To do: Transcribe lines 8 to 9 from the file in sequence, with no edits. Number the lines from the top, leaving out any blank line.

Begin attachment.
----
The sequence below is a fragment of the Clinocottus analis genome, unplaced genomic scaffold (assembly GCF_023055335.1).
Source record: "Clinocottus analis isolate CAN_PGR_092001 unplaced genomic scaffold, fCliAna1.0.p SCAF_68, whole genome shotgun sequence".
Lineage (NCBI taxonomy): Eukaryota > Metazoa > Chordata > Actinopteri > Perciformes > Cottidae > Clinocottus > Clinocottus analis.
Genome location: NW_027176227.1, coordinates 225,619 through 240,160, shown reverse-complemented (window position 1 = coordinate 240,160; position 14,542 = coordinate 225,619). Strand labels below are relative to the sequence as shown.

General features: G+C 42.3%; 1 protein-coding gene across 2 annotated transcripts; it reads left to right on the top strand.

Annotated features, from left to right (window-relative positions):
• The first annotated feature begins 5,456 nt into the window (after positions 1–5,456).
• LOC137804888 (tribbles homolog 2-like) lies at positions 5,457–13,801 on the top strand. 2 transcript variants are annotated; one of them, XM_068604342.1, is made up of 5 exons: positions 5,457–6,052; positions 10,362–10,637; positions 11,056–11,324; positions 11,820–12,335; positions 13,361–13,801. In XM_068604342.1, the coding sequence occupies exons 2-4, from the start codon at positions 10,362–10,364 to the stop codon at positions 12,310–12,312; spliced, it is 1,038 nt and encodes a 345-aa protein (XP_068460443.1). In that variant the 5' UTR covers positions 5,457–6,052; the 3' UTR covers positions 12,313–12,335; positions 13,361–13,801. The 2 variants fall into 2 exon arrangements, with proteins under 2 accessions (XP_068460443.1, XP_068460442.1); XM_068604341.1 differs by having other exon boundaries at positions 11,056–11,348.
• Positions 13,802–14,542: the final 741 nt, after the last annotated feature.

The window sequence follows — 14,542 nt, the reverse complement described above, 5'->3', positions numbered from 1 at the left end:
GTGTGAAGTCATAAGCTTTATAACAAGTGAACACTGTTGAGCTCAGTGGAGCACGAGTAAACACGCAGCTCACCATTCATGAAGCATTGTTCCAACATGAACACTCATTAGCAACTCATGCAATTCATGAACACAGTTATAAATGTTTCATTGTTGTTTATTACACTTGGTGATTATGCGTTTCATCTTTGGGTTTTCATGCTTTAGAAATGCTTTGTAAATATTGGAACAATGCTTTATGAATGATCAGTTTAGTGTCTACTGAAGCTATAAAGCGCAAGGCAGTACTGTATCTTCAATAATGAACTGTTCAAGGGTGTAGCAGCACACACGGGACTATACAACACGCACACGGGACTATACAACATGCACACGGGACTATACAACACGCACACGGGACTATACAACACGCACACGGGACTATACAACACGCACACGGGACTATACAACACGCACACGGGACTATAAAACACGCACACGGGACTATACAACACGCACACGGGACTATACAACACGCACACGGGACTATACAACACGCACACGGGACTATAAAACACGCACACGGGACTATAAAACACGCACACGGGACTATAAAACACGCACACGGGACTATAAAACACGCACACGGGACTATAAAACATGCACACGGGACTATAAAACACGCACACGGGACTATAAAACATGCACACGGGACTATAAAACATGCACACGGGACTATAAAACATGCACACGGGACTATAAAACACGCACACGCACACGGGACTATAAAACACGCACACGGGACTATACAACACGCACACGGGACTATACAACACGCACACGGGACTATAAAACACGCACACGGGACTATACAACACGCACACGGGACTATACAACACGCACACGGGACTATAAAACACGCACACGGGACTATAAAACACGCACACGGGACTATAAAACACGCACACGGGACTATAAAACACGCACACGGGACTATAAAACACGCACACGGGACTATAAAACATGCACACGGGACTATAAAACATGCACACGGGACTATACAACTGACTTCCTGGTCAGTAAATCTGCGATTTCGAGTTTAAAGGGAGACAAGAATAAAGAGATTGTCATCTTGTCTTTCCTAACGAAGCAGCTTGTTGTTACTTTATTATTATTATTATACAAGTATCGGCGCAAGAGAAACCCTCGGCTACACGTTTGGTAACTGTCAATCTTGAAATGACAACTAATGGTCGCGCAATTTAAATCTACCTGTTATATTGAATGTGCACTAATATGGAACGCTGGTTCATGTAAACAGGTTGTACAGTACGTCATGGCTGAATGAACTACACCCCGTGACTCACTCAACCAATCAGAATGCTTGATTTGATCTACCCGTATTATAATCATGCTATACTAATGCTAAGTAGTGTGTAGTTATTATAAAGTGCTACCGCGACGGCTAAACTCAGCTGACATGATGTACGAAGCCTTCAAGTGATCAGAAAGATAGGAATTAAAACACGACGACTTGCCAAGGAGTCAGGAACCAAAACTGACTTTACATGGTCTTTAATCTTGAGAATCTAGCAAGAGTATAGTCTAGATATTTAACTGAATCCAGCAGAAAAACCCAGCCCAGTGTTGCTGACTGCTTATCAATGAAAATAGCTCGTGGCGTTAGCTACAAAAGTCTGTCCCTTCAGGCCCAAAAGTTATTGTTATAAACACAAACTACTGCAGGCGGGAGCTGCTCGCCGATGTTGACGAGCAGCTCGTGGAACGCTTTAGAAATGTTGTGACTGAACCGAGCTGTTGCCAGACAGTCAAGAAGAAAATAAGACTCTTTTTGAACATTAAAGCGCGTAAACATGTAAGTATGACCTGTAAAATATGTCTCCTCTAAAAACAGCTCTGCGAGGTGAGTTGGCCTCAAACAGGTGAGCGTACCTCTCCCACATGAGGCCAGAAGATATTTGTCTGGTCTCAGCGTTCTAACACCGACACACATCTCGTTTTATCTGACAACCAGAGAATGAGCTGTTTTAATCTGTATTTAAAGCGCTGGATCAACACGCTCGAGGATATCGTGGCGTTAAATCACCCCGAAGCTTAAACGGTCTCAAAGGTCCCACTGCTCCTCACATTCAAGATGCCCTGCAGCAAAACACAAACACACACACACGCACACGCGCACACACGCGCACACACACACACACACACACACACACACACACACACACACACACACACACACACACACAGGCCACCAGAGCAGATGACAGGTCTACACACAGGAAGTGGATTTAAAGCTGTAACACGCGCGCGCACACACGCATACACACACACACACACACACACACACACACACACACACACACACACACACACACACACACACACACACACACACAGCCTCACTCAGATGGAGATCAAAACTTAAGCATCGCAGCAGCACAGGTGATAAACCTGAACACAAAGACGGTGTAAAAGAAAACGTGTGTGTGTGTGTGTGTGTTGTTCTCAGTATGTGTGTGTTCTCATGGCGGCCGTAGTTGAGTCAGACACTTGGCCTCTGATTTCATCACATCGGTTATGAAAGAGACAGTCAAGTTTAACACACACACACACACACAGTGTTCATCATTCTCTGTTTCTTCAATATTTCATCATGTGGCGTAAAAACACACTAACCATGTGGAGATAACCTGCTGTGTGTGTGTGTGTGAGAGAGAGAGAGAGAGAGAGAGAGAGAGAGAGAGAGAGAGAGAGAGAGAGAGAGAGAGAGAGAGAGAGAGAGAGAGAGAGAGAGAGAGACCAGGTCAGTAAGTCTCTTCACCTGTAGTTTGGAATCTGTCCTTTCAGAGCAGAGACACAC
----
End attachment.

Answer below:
• LOC137804888 (tribbles homolog 2-like) lies at positions 5,457–13,801 on the top strand. 2 transcript variants are annotated; one of them, XM_068604342.1, is made up of 5 exons: positions 5,457–6,052; positions 10,362–10,637; positions 11,056–11,324; positions 11,820–12,335; positions 13,361–13,801. In XM_068604342.1, the coding sequence occupies exons 2-4, from the start codon at positions 10,362–10,364 to the stop codon at positions 12,310–12,312; spliced, it is 1,038 nt and encodes a 345-aa protein (XP_068460443.1). In that variant the 5' UTR covers positions 5,457–6,052; the 3' UTR covers positions 12,313–12,335; positions 13,361–13,801. The 2 variants fall into 2 exon arrangements, with proteins under 2 accessions (XP_068460443.1, XP_068460442.1); XM_068604341.1 differs by having other exon boundaries at positions 11,056–11,348.
• Positions 13,802–14,542: the final 741 nt, after the last annotated feature.